Ryan Kavanaugh‘s ongoing efforts to revive his Relativity Studios took another turn as actor Kevin Spacey stepped away from a chairman position at the company this weekend — a move that could test the patience of U.S. Bankruptcy Court Judge Michael Wiles.
According to court papers filed in New York late Saturday, Relativity Media has assembled $75 million in new financing for its post-bankruptcy life, and executives need approval from Wiles before they can spend it.
The company also acknowledged what has been widely suspected: that it won’t open the Kate Beckinsale drama “The Disappointments Room” on March 25 or the Kate Bosworth thriller “Before I Wake” on April 8 even though both are still on the release calendar. The first post-bankruptcy release is now projected to be the Halle Berry thriller “Kidnap,” in August.
Relativity’s new financing includes $40 million in a senior secured term loan from Midcap Financial Trust and $35 million in subordinated convertible financing from Joseph Nicholas, the Chicago-based hedge fund honcho advising Kavanaugh on business affairs.
However, the company would also face $7.8 million in transaction fees and cure payments if Wiles approves the emergence from bankruptcy, according to the filing by Marni Wieshofer, managing director at the financial advisory firm Houlihan Lokey Capital.
In addition to the new funding, Relativity will have access to a $60 million P&A revolving payment terms facility. And the company said it had renegotiated its outstanding terms with lender Macquarrie Investments, reducing its debt by more than $3 million to $23.4 million, to be repaid over time rather than immediately upon emergence from bankruptcy. That frees up more cash on the company’s balance sheet.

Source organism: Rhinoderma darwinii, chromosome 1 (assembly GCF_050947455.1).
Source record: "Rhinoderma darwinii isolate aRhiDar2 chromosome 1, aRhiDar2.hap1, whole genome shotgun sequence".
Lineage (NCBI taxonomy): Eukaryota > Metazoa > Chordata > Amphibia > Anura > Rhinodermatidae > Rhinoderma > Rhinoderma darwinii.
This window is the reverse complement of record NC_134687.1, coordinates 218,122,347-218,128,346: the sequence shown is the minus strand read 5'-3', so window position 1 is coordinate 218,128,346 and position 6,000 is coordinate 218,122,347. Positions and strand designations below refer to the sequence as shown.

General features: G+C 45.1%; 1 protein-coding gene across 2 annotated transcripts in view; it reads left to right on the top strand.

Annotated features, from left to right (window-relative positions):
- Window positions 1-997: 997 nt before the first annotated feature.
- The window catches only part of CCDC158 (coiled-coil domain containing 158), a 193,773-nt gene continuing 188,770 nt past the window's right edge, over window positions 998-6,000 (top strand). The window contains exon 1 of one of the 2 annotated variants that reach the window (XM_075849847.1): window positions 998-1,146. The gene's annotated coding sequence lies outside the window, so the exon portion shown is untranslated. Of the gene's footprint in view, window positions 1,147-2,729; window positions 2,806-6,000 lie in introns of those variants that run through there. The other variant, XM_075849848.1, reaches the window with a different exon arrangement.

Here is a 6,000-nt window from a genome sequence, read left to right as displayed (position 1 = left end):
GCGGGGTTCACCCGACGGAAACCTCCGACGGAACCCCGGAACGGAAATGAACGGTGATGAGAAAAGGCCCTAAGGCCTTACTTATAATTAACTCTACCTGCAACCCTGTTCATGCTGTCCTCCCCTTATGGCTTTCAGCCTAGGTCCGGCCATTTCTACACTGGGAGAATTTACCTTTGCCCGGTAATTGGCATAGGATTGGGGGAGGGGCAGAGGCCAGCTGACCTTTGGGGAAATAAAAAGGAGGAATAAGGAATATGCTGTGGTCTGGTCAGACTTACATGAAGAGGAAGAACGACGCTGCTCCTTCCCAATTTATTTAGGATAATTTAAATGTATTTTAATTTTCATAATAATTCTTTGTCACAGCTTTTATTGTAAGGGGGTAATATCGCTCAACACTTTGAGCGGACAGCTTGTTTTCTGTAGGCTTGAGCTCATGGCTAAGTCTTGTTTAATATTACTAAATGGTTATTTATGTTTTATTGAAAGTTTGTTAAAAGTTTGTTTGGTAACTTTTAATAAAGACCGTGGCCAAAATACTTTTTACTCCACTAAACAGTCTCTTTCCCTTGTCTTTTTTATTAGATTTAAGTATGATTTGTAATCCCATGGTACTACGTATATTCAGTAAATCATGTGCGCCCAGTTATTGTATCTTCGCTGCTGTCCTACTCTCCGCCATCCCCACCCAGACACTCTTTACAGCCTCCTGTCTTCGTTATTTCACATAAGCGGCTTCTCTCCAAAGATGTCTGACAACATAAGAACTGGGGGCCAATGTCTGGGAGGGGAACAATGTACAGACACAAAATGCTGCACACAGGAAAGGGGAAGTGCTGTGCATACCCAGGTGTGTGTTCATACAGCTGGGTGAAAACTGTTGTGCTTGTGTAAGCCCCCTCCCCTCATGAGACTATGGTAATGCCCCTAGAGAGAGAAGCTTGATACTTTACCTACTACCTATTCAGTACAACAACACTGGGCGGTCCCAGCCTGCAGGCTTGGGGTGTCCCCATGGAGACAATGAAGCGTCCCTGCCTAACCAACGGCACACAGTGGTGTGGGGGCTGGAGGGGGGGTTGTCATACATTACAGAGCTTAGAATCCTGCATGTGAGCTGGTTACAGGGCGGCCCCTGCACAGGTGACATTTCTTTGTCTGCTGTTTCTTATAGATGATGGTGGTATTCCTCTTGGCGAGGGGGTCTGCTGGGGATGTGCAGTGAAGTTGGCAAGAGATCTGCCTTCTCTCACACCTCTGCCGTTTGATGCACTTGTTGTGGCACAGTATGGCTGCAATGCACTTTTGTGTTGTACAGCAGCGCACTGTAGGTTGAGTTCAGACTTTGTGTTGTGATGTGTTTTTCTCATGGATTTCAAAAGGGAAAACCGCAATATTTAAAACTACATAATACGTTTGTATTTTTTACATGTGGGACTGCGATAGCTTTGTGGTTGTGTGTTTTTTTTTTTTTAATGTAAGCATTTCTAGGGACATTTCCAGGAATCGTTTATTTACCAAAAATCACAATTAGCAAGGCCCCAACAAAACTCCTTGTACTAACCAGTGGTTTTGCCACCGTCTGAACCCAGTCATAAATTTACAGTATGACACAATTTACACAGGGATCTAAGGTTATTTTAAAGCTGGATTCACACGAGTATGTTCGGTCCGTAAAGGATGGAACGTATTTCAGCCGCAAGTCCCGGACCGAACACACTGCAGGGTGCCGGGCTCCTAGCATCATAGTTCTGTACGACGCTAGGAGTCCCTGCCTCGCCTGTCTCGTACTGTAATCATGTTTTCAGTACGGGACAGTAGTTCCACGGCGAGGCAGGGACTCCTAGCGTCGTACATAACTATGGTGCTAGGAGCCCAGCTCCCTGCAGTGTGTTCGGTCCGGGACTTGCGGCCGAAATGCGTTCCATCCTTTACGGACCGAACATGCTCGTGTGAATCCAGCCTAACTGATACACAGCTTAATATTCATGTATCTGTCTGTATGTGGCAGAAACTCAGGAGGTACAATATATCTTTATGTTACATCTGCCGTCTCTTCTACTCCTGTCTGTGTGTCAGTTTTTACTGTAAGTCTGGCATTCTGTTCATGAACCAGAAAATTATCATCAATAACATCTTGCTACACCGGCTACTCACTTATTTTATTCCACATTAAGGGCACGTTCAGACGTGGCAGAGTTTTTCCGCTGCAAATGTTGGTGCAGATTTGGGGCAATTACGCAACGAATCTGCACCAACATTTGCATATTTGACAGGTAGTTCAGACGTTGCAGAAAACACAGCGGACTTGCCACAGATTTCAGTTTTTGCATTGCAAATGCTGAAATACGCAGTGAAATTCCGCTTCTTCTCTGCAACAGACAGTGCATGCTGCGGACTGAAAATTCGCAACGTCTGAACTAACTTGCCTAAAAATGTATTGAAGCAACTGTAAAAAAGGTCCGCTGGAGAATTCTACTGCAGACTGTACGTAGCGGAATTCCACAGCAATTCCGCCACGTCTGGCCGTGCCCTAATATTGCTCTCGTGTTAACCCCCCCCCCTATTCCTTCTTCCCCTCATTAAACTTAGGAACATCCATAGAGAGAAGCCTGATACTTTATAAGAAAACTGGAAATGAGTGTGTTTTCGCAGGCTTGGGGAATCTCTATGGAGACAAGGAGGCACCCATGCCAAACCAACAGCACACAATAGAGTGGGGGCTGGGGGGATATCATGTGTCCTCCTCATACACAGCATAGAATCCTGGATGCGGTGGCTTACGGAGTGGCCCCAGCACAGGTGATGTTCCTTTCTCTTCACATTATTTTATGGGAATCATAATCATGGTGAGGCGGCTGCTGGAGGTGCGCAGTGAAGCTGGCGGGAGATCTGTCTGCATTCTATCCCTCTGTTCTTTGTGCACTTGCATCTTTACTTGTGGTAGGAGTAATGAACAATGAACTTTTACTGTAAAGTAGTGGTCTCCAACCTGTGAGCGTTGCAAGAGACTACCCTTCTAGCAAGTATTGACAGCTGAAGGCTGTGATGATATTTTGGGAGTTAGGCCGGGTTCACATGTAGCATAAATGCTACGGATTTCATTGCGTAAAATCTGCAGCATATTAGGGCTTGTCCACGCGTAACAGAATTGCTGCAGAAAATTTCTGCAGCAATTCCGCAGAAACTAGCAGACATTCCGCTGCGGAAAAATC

While Spacey’s departure is a public blow to the company’s reorganization efforts, it’s not surprising given the actor-director-producer’s other commitments. According to a knowledgeable insider, Spacey’s deal to serve as Relativity’s chairman would have required 100 days of his time per year.
But as the “House of Cards” star’s acting commitments began filling his calendar, that number dropped to 80 and bottomed out at just 30 committed days in the Relativity office, the insider said.
Representatives for Spacey and Relativity did not immediately return TheWrap’s request for comment on the defunct deal.
Spacey was always meant to be a figurehead as opposed to an active studio executive, but acquiring Spacey and partner Dana Brunetti‘s Trigger Street production firm offered proof that Kavanaugh could resurrect his business, even as one executive after another decamped for more stable environs. Spacey was also seen as a stabilizing force at the company, especially in recruiting talent from across the industry wary of working with the embattled studio.
With Spacey backing slowly toward the door, Relativity instead offered the lead role to Brunetti, who was always pegged as a day-to-day leader. Spacey’s departure means Kavanaugh does not have to pay the Oscar winner or reward him with stock, but gets the benefit of hiring Brunetti — a producer on hits like “The Social Network,” “Captain Philips” and the blockbuster “50 Shades of Grey” trilogy.
What remains to be seen is whether Wiles will deem Brunetti and the funding sufficient to allow Relativity to proceed, or take the departure as another sign the 12-year-old institution is not ready.